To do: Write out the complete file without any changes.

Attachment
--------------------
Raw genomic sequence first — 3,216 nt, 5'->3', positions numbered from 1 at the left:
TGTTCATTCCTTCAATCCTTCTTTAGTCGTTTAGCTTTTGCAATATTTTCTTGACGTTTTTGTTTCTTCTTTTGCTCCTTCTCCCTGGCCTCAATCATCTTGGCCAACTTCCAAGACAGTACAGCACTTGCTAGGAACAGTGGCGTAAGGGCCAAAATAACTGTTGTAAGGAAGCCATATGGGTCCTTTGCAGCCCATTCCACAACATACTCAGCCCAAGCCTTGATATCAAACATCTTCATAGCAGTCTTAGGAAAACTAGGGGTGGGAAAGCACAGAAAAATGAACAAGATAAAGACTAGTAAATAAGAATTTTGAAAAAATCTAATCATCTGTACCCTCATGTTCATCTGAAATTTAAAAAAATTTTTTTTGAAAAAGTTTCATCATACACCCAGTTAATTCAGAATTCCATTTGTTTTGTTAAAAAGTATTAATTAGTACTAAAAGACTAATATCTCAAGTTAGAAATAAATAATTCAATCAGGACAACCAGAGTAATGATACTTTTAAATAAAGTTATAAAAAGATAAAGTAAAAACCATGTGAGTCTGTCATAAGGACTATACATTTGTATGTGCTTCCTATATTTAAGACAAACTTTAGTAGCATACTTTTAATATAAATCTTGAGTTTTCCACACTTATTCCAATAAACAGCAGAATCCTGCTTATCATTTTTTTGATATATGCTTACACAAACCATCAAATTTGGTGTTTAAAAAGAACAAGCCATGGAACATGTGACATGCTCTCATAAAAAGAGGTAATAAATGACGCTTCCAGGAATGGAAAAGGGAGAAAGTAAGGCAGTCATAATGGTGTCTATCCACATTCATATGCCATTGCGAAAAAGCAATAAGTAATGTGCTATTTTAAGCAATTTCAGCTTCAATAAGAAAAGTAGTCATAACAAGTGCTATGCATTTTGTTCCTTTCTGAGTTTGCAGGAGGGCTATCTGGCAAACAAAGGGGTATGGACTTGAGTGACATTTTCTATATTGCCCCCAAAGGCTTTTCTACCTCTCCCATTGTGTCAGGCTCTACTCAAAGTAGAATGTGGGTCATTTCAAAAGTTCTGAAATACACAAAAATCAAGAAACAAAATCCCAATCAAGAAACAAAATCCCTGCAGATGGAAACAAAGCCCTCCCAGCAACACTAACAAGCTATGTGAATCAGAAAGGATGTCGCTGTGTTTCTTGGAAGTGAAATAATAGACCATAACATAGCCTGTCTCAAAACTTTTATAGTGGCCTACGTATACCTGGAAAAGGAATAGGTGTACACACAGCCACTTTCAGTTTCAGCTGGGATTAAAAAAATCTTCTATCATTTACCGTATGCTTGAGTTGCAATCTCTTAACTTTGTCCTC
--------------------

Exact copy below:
Raw genomic sequence first — 3,216 nt, 5'->3', positions numbered from 1 at the left:
TGTTCATTCCTTCAATCCTTCTTTAGTCGTTTAGCTTTTGCAATATTTTCTTGACGTTTTTGTTTCTTCTTTTGCTCCTTCTCCCTGGCCTCAATCATCTTGGCCAACTTCCAAGACAGTACAGCACTTGCTAGGAACAGTGGCGTAAGGGCCAAAATAACTGTTGTAAGGAAGCCATATGGGTCCTTTGCAGCCCATTCCACAACATACTCAGCCCAAGCCTTGATATCAAACATCTTCATAGCAGTCTTAGGAAAACTAGGGGTGGGAAAGCACAGAAAAATGAACAAGATAAAGACTAGTAAATAAGAATTTTGAAAAAATCTAATCATCTGTACCCTCATGTTCATCTGAAATTTAAAAAAATTTTTTTTGAAAAAGTTTCATCATACACCCAGTTAATTCAGAATTCCATTTGTTTTGTTAAAAAGTATTAATTAGTACTAAAAGACTAATATCTCAAGTTAGAAATAAATAATTCAATCAGGACAACCAGAGTAATGATACTTTTAAATAAAGTTATAAAAAGATAAAGTAAAAACCATGTGAGTCTGTCATAAGGACTATACATTTGTATGTGCTTCCTATATTTAAGACAAACTTTAGTAGCATACTTTTAATATAAATCTTGAGTTTTCCACACTTATTCCAATAAACAGCAGAATCCTGCTTATCATTTTTTTGATATATGCTTACACAAACCATCAAATTTGGTGTTTAAAAAGAACAAGCCATGGAACATGTGACATGCTCTCATAAAAAGAGGTAATAAATGACGCTTCCAGGAATGGAAAAGGGAGAAAGTAAGGCAGTCATAATGGTGTCTATCCACATTCATATGCCATTGCGAAAAAGCAATAAGTAATGTGCTATTTTAAGCAATTTCAGCTTCAATAAGAAAAGTAGTCATAACAAGTGCTATGCATTTTGTTCCTTTCTGAGTTTGCAGGAGGGCTATCTGGCAAACAAAGGGGTATGGACTTGAGTGACATTTTCTATATTGCCCCCAAAGGCTTTTCTACCTCTCCCATTGTGTCAGGCTCTACTCAAAGTAGAATGTGGGTCATTTCAAAAGTTCTGAAATACACAAAAATCAAGAAACAAAATCCCAATCAAGAAACAAAATCCCTGCAGATGGAAACAAAGCCCTCCCAGCAACACTAACAAGCTATGTGAATCAGAAAGGATGTCGCTGTGTTTCTTGGAAGTGAAATAATAGACCATAACATAGCCTGTCTCAAAACTTTTATAGTGGCCTACGTATACCTGGAAAAGGAATAGGTGTACACACAGCCACTTTCAGTTTCAGCTGGGATTAAAAAAATCTTCTATCATTTACCGTATGCTTGAGTTGCAATCTCTTAACTTTGTCCTC